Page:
# R and GIS – working with shapefiles

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R has some very useful libraries for working with spatial data. In this blog we will look at some of the libraries and demonstrate few basic functionalities. Lets start with reading a shapefile.

### How to read a shapefile :

We will use the `maptools`

package to read the shape file. Along with the maptools package, install the rgeos and sp packages. They will come handy later on.

To demonstrate reading a shapefile, we use the shapefile of US states which we download from here. The zip folder contains the file statesp020.shp which we will attempt to read. Lets first specify the projection that we want to use to read data in. The shapefile contains polygons in WGS84 projection, so lets define an object to hold that projection.

> library(maptools) Loading required package: sp Checking rgeos availability: TRUE > crswgs84=CRS("+proj=longlat +ellps=WGS84 +datum=WGS84 +no_defs")

The CRS class is present in the sp package and it holds the projection definition in proj4j format. We now read the shapefile

> states=readShapePoly("/home/mithil/java/R/statesp020.shp",proj4string=crswgs84,verbose=TRUE)

The shapefile is now read and stored into an object called “states”. readShapePoly function is used to read a shapefile that contains polygons. Lets explore the object that is created, beginning with what type it is.

> class(states) [1] "SpatialPolygonsDataFrame" attr(,"package") [1] "sp"

So the object is of type SpatialPolygonsDataFrame. This comes from the sp package. This object has 5 slots – data, polygons, bbox, plotOrder,bbox, proj4string. data contains the information about the polygons, polygons contains the actual polygon coordinates, bbox is the bounding box drawn around the boundaries of the shapefile and the proj4string is the projection.

> str(states@data) 'data.frame': 2895 obs. of 9 variables: $ AREA : num 267 0 0 0 0 ... $ PERIMETER : num 374.768 0.224 0.118 0.276 0.167 ... $ STATESP020: int 2 3 4 5 6 7 8 9 10 11 ... $ STATE : Factor w/ 53 levels "Alabama","Alaska",..: 2 2 2 2 2 2 2 2 2 2 ... $ STATE_FIPS: Factor w/ 53 levels "01","02","04",..: 2 2 2 2 2 2 2 2 2 2 ... $ ORDER_ADM : int 49 49 49 49 49 49 49 49 49 49 ... $ MONTH_ADM : Factor w/ 12 levels "April","August",..: 5 5 5 5 5 5 5 5 5 5 ... $ DAY_ADM : int 3 3 3 3 3 3 3 3 3 3 ... $ YEAR_ADM : int 1959 1959 1959 1959 1959 1959 1959 1959 1959 1959 ... - attr(*, "data_types")= chr "N" "N" "N" "C" ... > str(states@polygons[[1]]) Formal class 'Polygons' [package "sp"] with 5 slots ..@ Polygons :List of 1 .. ..$ :Formal class 'Polygon' [package "sp"] with 5 slots .. .. .. ..@ labpt : num [1:2] -152.7 64.6 .. .. .. ..@ area : num 267 .. .. .. ..@ hole : logi FALSE .. .. .. ..@ ringDir: int 1 .. .. .. ..@ coords : num [1:70238, 1:2] -157 -157 -157 -157 -157 ... ..@ plotOrder: int 1 ..@ labpt : num [1:2] -152.7 64.6 ..@ ID : chr "0" ..@ area : num 267 > states@bbox min max x -179.13339 179.78821 y 17.67469 71.39805 > states@proj4string CRS arguments: +proj=longlat +ellps=WGS84 +datum=WGS84 +no_defs +towgs84=0,0,0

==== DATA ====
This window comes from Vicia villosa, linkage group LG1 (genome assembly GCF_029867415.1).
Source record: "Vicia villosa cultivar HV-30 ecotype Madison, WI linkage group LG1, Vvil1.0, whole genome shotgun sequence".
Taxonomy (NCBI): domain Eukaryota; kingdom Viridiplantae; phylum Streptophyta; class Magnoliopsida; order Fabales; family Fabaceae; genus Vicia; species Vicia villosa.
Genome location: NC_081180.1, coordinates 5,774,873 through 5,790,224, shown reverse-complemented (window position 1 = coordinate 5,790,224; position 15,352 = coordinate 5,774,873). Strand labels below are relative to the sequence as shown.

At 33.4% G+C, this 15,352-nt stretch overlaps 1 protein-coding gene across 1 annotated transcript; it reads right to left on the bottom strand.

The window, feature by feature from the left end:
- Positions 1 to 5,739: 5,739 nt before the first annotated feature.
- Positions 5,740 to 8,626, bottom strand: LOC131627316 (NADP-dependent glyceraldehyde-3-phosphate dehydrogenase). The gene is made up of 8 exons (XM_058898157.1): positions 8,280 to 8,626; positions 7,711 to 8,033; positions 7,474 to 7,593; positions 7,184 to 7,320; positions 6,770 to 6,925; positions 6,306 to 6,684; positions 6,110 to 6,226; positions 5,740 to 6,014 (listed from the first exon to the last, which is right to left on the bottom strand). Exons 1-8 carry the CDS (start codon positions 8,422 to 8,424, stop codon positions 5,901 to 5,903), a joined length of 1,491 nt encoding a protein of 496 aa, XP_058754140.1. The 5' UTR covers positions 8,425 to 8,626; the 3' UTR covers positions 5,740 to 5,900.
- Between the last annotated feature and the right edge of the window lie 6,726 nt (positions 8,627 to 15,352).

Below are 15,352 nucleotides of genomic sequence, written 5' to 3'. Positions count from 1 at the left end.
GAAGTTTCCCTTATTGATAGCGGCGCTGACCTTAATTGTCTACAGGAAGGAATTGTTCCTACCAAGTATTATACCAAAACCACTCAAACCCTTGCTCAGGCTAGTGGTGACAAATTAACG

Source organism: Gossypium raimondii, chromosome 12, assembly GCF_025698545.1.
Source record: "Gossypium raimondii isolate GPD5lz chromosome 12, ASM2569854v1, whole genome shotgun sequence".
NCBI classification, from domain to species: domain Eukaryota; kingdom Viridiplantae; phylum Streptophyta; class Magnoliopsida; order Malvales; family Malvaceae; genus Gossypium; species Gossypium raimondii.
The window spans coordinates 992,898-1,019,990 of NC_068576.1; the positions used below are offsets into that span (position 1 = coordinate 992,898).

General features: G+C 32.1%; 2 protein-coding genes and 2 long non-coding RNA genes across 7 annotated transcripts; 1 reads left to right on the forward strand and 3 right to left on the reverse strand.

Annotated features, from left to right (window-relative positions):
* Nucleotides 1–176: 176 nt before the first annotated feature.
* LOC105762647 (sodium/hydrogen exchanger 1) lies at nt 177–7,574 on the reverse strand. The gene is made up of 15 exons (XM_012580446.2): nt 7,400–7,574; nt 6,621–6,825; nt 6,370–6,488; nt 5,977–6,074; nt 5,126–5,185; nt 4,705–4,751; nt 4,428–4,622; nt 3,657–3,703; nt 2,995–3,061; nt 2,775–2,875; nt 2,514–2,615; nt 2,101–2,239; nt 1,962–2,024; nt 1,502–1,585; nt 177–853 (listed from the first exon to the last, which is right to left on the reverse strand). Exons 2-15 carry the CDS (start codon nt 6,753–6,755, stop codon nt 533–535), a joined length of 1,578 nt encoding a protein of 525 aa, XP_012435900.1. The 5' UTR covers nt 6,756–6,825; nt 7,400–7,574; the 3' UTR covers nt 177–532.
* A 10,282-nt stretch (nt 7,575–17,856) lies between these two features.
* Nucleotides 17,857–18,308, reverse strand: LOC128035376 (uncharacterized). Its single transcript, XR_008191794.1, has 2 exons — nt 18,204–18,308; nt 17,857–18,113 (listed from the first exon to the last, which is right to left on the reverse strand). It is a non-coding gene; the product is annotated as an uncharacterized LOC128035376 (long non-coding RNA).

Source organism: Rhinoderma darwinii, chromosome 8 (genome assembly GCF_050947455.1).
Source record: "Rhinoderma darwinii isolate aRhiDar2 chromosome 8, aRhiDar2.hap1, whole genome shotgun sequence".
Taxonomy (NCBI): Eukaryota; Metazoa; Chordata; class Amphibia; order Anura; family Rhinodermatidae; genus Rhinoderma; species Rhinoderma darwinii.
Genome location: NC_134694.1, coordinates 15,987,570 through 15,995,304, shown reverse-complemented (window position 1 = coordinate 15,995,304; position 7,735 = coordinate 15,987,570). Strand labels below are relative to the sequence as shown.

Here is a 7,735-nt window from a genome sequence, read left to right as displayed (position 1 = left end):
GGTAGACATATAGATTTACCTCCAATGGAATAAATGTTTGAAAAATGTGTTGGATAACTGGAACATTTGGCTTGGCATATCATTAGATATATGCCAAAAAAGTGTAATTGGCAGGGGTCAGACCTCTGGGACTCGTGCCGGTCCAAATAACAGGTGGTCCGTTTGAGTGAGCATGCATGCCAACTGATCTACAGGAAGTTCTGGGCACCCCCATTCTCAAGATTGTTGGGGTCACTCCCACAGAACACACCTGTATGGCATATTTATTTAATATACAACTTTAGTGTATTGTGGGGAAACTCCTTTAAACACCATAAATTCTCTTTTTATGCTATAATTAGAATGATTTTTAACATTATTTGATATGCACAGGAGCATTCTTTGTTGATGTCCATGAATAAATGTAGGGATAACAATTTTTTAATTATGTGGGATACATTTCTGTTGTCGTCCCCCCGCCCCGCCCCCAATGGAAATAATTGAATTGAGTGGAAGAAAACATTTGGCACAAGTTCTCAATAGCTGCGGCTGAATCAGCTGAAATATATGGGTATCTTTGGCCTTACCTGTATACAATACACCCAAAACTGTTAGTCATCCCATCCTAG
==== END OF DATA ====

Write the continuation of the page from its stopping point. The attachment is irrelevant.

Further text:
### How to plot a shapefile :

To see how the shapefile looks like or to create an image out of it use

> plot(states)

### How to transform a shapefile :

To transform a shapefile to a different coordinate system use the spTransform method from the rgdal package. Lets transform our sp object to mercator projection

crsmerc=CRS("+proj=merc +a=6378137 +b=6378137 +lat_ts=0.0 +lon_0=0.0 +x_0=0.0 +y_0=0 +k=1.0 +units=m +nadgrids=@null +no_defs") states_transformed<-spTransform(states,CRS=crsmerc)

### How to check if a point falls inside a polygon :

One last but useful function that we will see in this post is the gContains function from the rgeos package. This function checks whether a polygon contains a point or more generally whether a geometry contains another geometry.

> library(rgeos) > p<-SpatialPoints(list(lng,lat), proj4string=crswgs84) > gContains(fdg,pt)

gContains returns true or false depending on whether the polygon does or does not contain the point.

This post demonstrates the power of R in handling spatial data. The packages introduced in this post- maptools and rgeos are quite powerful and interested readers may want to go through the library documentation to see all the functionalities it provides

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